The second vector is that the Chinese government also needs to look at why Russian troops are weakening on the battlefield, and if they come to the conclusion that an invasion will have uncertainties and that the outcome may not be what was designed, will think twice about using military force against Taiwan. But China can also jump to the wrong conclusion about the failure of the Russians and think that it is stronger than they are. Those will be the answers for the rest of the world.

In the event of an invasion, will the US actually defend Taiwan? Many people ask us about the possibility of the US sending troops to Taiwan, but this is something we try to explain to the international community and Americans: defending Taiwan is Taiwan’s responsibility, and if we are not determined to defend ourselves, we don’t have the right to ask others to help us. But in the process of preparing our self-defense capabilities, we will need help from the US or other like-minded countries to provide the necessary defense weapons, security collaborations or in serious discussions about how we can best prepare for a military scenario. .

How likely is a war in Taiwan to become World War III? It’s hard to think of this hypothetical situation. The hope of people in Taiwan or serious leaders of democracies is that we must not let a war happen in this part of the world. And if there is a war, it will be a disaster for Taiwan. But China will also suffer, because we are not unprotected, and democracies will find a way to apply sanctions so that Beijing suffers the consequences of its actions.

One possible angle is the economic fallout from a conflict here. A lot is said about the semiconductor industry, and Taiwan produces 63% of global manufacturing — for high-end semiconductors, 91%, 92% of the total in the world. If the semiconductor supply chain is disrupted, there would be a huge impact on the global economy.

If we go back to the beginning of the Covid pandemic, automakers in the US, Germany and Japan made the wrong calculations thinking that the demand for new cars would decrease and, therefore, ordered less chips and semiconductors. But sales soared, and there was a serious shortage of parts of the kind that come from Taiwan. In other words, the best way to avoid disruption to the semiconductor supply chain is to get the international community to tell China not to invade Taiwan.

Do you see the crackdown on the Hong Kong protests as a turning point or even a wake-up call for Taiwan’s efforts to defend itself? I wouldn’t describe Hong Kong as a wake-up call for Taiwan. The situation that started in 2019 and led to the imposition of the National Security Act was a wake-up call for many other countries. The Chinese want to use Hong Kong as a showcase to lure Taiwanese into accepting the “one country, two systems” arrangement, but government opinion polls show that between 75% and 80% of the population opposes it. China’s actions in Hong Kong have made the Taiwanese people believe that Chinese promises are unreliable.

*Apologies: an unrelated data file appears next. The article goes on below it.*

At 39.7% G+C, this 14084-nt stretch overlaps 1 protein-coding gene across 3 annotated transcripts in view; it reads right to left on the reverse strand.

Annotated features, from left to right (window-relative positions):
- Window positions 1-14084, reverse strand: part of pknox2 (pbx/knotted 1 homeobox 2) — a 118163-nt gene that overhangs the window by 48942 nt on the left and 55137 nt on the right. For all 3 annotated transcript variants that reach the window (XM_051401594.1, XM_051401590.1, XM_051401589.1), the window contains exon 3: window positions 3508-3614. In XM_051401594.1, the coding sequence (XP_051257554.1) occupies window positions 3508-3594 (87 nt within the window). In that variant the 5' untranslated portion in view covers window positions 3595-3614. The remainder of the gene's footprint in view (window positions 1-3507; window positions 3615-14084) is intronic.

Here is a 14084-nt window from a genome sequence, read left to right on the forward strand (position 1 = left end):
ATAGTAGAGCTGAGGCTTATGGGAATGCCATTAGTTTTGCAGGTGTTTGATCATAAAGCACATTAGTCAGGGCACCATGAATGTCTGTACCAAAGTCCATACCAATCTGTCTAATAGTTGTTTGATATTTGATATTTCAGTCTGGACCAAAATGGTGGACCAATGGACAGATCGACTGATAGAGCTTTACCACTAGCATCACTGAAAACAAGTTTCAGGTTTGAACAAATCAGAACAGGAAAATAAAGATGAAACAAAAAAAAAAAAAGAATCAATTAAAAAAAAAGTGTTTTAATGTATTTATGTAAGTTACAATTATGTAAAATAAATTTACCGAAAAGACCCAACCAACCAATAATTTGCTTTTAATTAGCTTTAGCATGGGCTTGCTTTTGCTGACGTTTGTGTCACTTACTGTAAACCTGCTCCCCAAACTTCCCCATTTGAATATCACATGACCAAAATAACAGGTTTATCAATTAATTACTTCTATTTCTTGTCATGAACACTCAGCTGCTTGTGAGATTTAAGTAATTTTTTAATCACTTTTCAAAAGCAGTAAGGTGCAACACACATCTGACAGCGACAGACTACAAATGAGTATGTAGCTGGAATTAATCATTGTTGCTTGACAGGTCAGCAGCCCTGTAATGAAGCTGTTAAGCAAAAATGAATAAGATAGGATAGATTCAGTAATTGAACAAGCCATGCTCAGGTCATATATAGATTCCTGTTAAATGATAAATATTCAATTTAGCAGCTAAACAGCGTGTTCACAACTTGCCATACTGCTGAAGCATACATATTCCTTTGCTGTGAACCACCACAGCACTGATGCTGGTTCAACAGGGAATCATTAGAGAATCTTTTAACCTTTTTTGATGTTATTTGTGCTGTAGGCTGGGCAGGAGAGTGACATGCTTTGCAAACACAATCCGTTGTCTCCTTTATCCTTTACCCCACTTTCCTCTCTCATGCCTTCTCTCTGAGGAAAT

They promised that nothing would change in 50 years, that Hong Kong would enjoy an open market and a semi-democratic political system, as well as a free press. All that is gone. But we have some fundamental differences. Since you’re here, it’s easy to see: we have democratic and free elections, the president has been elected, and Taiwan is so free that you can actually criticize the government. You are in the Ministry of Foreign Affairs building, we issue passports, we issue visas, we have a local currency, which is a strong symbol of sovereignty. All this shows that Taiwan is quite different from Hong Kong.

In 2018, then-candidate Jair Bolsonaro traveled to Taiwan, which generated high expectations of a change in relations with Brazil. He was elected, but four years later, nothing has changed. What do you expect from President-elect Lula? The new president is on the left, so we don’t expect much from him in terms of changes in relations, but the cultural and economic ties will continue.


X-ray | Joseph Wu, 68

Minister of Foreign Affairs, he holds a doctorate and master’s degree in political science from the Ohio State University and the University of Missouri-St. Louis, respectively, both in the US. Before heading the chancellery, he was President Tsai Ing-wen’s chief of staff and secretary general of the National Security Council.